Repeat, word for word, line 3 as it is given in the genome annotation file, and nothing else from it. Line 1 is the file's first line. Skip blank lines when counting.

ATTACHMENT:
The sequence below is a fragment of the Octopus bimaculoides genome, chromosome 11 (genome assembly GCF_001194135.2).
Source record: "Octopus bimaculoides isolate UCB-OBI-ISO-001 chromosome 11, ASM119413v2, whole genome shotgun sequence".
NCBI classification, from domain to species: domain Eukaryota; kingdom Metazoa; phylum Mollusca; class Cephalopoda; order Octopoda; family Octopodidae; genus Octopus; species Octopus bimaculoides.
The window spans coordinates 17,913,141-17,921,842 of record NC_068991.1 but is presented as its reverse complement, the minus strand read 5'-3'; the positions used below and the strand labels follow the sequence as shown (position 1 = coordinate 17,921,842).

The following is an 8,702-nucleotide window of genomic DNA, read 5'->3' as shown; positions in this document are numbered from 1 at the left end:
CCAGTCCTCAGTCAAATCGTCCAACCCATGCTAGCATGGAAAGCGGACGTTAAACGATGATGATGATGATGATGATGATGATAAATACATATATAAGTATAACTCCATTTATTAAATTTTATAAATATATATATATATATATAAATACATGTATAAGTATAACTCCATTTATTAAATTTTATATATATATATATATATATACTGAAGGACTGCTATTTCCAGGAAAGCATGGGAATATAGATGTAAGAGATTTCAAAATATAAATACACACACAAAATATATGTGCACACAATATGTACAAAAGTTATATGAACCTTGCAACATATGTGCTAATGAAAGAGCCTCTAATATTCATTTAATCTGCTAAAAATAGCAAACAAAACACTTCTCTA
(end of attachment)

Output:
NCBI classification, from domain to species: domain Eukaryota; kingdom Metazoa; phylum Mollusca; class Cephalopoda; order Octopoda; family Octopodidae; genus Octopus; species Octopus bimaculoides.